One of my clients owns and operates a retail boutique in a busy section of town. They utilize a cash register point of sale system with a separate QuickBooks Desktop software to serve as their back-office bookkeeping system.
For the first year or so of their operations, there were some major problems festering that resulted in consistently skewed figures, which included their Balance Sheet and Income Statement.
After reviewing their processes and systems, I found four major issues that were contributing to the problems this client was having. The first issue was that the integrations between the point of sale (POS) check-out system and the back-office QuickBooks software were not being maintained consistently or correctly. The second issue was that the client was not receiving their purchased inventory into their point of sale system correctly, which resulted in their stock-on-hand statuses being incorrect and the merchandise being expensed immediately upon purchase. The third issue was that the client’s consignment inventory wasn’t being processed properly in the bookkeeping system. The fourth issue was that the client had not implemented a consistent schedule of physical inventory counts in order to reconcile them with the point of sale and bookkeeping systems. All of these issues contributed to the client’s Cost of Goods Sold, Profit Margins, and other financial data giving less favorable data than was actually the case.
Their entire system was woefully behind and had to be caught up properly and in a timely manner in order to submit the books to the CPA for tax filing.
To begin resolving their issues, I started with a review of all the bank statements from the inception of the business. I verified the information that was in the QuickBooks system with the actual bank statements to ensure that the records were properly recorded. Next, the client and I went through all past receipts for purchased inventory and I trained the client as we re-entered all the purchases into the POS system correctly. This step enabled us to ascertain the correct stock statuses and thus capitalize all the inventory in stock. The consignments were corrected by assigning them a stock status in the POS, but with a zero value. The client and I then performed a physical count of the entire store inventory. We completed the count in one evening (rather than over a period of several days) to ensure the most accurate stock statuses for the system to take over with automatic adjustments.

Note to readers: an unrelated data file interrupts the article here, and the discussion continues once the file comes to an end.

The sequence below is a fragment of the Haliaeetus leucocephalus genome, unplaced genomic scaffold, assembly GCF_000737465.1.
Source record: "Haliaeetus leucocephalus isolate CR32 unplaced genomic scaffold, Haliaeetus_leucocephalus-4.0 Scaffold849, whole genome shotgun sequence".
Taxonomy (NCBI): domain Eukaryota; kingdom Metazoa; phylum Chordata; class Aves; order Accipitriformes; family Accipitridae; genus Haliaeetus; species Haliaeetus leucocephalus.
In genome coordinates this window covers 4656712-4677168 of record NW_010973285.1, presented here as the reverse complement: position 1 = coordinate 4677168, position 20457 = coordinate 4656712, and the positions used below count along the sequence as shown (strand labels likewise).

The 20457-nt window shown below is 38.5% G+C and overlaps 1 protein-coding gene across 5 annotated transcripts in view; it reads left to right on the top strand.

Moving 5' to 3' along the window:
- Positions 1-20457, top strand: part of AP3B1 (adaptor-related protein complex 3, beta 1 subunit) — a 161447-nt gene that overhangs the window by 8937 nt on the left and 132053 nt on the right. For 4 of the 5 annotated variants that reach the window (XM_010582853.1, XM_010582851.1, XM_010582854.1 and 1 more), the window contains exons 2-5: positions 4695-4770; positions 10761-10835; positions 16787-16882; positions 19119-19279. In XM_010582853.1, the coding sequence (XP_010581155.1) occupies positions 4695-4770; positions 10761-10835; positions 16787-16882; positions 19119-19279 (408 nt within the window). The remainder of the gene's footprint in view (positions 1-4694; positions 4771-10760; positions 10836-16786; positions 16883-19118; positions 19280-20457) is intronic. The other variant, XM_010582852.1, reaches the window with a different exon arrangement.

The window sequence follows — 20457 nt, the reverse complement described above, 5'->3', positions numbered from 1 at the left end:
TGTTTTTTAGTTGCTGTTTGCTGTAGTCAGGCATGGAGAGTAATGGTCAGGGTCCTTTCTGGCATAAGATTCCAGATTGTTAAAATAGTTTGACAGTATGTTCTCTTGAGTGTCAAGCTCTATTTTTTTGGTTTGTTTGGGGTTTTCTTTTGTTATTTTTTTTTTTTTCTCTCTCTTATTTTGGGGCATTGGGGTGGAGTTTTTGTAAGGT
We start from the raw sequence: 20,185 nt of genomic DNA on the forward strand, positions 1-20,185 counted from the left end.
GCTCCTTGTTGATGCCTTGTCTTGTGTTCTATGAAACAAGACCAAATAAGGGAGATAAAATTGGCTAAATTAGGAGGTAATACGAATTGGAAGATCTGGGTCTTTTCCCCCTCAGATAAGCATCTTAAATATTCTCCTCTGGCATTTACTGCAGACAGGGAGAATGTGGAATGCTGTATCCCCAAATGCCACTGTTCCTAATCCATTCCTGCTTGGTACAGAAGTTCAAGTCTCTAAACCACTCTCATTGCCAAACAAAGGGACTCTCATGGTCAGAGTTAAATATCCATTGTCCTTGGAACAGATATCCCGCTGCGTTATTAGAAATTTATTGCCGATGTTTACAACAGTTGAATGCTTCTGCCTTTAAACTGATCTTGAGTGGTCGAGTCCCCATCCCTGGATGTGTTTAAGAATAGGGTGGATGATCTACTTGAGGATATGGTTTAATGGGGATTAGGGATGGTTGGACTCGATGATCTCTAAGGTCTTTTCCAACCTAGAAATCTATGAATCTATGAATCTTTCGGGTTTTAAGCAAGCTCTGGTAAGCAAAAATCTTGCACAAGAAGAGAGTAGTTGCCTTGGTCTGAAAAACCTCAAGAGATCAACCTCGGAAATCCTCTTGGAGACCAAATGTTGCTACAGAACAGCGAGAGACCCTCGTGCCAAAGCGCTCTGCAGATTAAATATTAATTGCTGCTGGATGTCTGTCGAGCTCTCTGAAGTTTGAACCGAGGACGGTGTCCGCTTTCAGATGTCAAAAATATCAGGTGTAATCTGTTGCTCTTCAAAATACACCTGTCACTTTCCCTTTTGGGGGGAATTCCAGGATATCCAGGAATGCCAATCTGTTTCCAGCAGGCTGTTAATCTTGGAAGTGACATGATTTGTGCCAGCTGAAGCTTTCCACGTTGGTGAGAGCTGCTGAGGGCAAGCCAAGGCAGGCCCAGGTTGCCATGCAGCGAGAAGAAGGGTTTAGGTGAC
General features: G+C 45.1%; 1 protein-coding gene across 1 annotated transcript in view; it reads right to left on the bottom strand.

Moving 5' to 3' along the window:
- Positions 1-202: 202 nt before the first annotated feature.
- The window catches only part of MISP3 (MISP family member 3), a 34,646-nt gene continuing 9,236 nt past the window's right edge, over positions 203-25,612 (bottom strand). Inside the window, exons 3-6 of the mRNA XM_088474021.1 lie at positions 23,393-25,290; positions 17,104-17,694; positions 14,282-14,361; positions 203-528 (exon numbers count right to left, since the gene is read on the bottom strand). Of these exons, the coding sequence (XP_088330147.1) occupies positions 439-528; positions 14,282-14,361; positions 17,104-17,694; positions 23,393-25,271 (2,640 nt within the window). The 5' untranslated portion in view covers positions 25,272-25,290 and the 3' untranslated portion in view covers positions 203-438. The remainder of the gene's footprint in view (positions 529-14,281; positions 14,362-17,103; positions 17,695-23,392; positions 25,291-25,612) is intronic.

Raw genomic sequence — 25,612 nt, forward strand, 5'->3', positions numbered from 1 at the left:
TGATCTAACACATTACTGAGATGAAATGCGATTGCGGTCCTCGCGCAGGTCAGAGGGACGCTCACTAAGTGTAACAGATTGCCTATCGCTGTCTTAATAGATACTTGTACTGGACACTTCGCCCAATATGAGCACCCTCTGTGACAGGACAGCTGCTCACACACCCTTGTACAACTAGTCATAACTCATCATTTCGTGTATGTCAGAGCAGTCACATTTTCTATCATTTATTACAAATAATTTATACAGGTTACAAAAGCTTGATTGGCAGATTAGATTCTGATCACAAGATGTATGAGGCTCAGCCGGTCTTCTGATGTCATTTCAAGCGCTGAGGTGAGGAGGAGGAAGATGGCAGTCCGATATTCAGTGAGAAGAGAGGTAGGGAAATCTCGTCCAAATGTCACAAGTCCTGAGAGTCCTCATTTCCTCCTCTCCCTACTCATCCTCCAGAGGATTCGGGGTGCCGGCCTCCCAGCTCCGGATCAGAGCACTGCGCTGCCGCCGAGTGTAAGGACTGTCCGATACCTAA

Once all the data in the POS system was verified to be correct, we needed to import the data that had not yet been entered from the POS system into QuickBooks. To accomplish this, we chose a cut-off date for the data import and made sure to manually enter all the corrections into QuickBooks that we had made in the POS system. The good news here was that their QuickBooks does not track individual items in stock – only the aggregate total of the entire inventory asset value of the store. This made it possible to make journal entry adjustments to update the inventory asset value and cost of goods sold.
Taking the time to communicate effectively, assess the problems causing the issues, make a plan of action, and then implement that plan (while training the client), enabled me to right the client’s books and ensure that he is able to maintain them properly in the future.
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